Posts in Camping
Visiting Fields Spring State Park

If you are looking for a getaway, may we suggest the southeast corner of Washington? Here you will find Fields Spring State Park, an 825-acre park located in Washington’s northern portion of the Blue Mountains. The park lies within forested land and atop a natural spring, from which its name derives. Features of this park include camping opportunities, hiking trails, and scenic views from Puffer Butte. We stayed two nights in Tamarack cabin and loved every moment.

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Fall and Winter Camping Inspiration in Washington

The temperatures have dropped, the leaves are falling, the rain is here, and winter is coming. With all of that being said, now is still a great time to get away and spend time with nature. Don’t let the change of seasons get you down, there are opportunities for all comfort levels, from backpacking in with the proper gear to sleeping in a cozy cabin at a state park. If you are looking for a one-of-a-kind, unique, maybe even luxurious experience, there is also the option of “glamorous camping” through Glamping Hub. No matter your preference, there are plenty of late-season camping options favorable for all. We have put together a list of ideas to get you started.

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Cabin Life at Potholes State Park

We love the outdoors and like to show off the glorious Pacific Northwest to friends and family. As it goes, we all have differing levels of interest, ability and desire to partake in the adventures nature has to offer. We had a family member come to visit and wanted to share someplace great, that would not take a ton of preparation. We decided to spend a couple of nights in a cabin at Potholes State Park.

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An Adventure on Wheels: 2017's Ride the Willapa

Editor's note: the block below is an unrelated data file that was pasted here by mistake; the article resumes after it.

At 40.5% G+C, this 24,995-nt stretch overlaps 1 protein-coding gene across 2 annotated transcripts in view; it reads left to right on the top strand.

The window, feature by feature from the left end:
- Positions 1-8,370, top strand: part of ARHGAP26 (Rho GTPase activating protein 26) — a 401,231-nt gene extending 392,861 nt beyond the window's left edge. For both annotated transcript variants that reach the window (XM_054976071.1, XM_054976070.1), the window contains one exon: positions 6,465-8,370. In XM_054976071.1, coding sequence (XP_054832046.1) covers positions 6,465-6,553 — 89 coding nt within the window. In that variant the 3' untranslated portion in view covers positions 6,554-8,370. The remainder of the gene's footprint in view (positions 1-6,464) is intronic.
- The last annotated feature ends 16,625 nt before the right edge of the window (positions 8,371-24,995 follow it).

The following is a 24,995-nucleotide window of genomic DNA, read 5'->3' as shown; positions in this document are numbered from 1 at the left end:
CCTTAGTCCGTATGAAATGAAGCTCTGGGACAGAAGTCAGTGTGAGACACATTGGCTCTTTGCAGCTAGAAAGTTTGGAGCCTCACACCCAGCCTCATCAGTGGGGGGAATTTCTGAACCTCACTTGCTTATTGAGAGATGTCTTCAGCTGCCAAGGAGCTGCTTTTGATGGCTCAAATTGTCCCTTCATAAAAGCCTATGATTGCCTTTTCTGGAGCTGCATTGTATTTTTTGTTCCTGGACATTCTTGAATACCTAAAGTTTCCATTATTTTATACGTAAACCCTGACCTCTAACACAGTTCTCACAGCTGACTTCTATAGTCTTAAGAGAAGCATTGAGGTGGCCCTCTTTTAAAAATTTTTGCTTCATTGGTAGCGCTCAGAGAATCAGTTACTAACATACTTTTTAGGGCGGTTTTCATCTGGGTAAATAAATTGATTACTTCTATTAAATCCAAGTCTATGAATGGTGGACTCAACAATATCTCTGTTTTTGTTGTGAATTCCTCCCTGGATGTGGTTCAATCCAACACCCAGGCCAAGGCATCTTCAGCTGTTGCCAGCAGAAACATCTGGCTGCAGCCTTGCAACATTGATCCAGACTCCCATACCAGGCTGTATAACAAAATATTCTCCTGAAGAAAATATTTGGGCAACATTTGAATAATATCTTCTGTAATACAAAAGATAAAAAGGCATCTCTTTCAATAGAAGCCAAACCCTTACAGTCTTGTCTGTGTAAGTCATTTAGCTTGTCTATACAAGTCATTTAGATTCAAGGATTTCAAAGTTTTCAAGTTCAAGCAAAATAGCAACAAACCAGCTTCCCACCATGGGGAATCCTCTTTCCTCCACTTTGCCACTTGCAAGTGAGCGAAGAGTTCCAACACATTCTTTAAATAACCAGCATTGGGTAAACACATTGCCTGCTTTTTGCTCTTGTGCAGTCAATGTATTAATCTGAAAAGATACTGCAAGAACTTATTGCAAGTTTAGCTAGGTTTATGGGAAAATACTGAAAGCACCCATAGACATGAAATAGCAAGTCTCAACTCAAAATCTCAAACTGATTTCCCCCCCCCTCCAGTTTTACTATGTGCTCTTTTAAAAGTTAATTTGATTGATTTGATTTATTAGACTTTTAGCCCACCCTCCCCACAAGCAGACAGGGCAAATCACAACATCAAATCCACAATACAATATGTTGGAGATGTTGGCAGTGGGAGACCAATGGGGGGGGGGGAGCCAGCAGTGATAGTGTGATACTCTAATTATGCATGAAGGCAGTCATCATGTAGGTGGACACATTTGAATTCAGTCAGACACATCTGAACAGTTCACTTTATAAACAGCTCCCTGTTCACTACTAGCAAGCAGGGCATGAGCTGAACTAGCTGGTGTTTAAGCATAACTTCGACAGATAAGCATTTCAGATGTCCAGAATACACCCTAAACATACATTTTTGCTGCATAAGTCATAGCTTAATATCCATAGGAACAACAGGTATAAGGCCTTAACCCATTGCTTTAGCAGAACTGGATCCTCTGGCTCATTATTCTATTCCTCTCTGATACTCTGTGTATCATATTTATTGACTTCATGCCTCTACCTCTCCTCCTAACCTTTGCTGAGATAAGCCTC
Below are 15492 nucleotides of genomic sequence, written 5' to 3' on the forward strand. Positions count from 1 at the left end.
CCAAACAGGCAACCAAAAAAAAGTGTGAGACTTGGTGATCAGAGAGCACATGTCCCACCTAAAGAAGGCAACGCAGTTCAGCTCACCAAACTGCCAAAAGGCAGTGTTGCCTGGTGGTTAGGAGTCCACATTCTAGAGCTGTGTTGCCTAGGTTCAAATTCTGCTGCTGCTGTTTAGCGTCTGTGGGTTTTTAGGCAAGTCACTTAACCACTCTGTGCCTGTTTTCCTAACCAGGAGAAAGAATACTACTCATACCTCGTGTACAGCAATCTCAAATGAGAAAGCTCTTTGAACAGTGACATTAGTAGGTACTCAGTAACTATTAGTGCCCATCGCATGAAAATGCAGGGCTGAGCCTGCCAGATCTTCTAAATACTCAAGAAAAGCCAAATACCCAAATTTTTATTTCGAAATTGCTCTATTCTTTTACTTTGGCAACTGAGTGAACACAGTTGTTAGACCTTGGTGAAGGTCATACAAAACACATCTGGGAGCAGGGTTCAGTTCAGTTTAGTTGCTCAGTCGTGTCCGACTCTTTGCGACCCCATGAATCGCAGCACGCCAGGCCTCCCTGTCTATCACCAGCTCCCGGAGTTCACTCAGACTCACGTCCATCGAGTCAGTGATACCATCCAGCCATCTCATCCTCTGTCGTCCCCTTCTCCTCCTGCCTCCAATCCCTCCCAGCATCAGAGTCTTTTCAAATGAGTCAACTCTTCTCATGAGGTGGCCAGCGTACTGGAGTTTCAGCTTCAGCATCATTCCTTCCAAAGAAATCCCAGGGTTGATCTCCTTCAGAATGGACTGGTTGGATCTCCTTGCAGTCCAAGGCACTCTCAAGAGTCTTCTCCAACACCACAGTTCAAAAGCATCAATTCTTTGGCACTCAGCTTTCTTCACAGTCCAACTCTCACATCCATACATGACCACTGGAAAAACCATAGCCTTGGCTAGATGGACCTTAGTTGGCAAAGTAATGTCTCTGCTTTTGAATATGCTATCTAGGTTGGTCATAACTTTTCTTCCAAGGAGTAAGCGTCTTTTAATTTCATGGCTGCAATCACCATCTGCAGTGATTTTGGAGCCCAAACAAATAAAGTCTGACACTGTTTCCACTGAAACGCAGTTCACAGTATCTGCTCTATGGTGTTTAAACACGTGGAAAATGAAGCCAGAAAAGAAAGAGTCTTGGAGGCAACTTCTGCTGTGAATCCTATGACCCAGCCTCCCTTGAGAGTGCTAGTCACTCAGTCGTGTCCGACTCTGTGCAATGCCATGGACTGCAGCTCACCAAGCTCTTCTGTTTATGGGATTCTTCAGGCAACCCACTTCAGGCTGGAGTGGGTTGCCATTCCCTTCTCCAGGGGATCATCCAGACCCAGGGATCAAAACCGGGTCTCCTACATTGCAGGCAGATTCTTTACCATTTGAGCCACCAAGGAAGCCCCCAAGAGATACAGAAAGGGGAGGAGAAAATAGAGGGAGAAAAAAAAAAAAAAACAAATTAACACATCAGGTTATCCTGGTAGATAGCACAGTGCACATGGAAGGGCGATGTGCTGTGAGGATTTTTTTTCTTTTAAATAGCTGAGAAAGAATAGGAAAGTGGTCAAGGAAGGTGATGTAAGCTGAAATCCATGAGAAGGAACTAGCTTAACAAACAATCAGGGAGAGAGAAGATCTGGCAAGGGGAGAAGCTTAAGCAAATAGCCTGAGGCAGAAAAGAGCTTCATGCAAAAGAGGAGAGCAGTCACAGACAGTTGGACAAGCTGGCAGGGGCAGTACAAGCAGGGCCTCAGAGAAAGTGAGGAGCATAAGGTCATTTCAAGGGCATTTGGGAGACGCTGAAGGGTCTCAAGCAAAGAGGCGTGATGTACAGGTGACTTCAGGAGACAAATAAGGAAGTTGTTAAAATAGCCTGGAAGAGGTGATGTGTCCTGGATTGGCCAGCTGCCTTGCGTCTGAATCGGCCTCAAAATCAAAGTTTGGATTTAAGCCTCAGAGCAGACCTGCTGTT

The second annual Ride the Willapa took place over the weekend of June 24. The event stretches 22 miles along the Willapa Hills State Park Trail, which starts in Chehalis, mostly follows along the Chehalis River and Washington State Route 6 through farmland, a countryside valley, past Rainbow Falls State Park, and all the way to the town of Pe Ell, then back again for a total of 44 miles. The two-day event is a go-at-your-own-pace ride rather than a race. This ride was a great opportunity for beginners, families, and pros. Along the route was Tour de Farms, first aid and water stations, and the chance to camp out at either Rainbow Falls or Pe Ell High School before making the trip home the next morning. Though we rode this trail during an event, it is open all year round and we recommend checking it out.

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Camping at Saltwater State Park

Saltwater State Park is a park that is easy to access. Close to city and highway, it is an oasis in the midst of urbanity. Trails wind through lush patches of forest, creeks, streams, beachfront, views of the Olympic Mountains, interpretive paths, and camping is just a handful of the possibilities here. As an adult, the noise of air and ground traffic can be a significant annoyance, but as a child....... As a child, you are surrounded by wonder and adventure.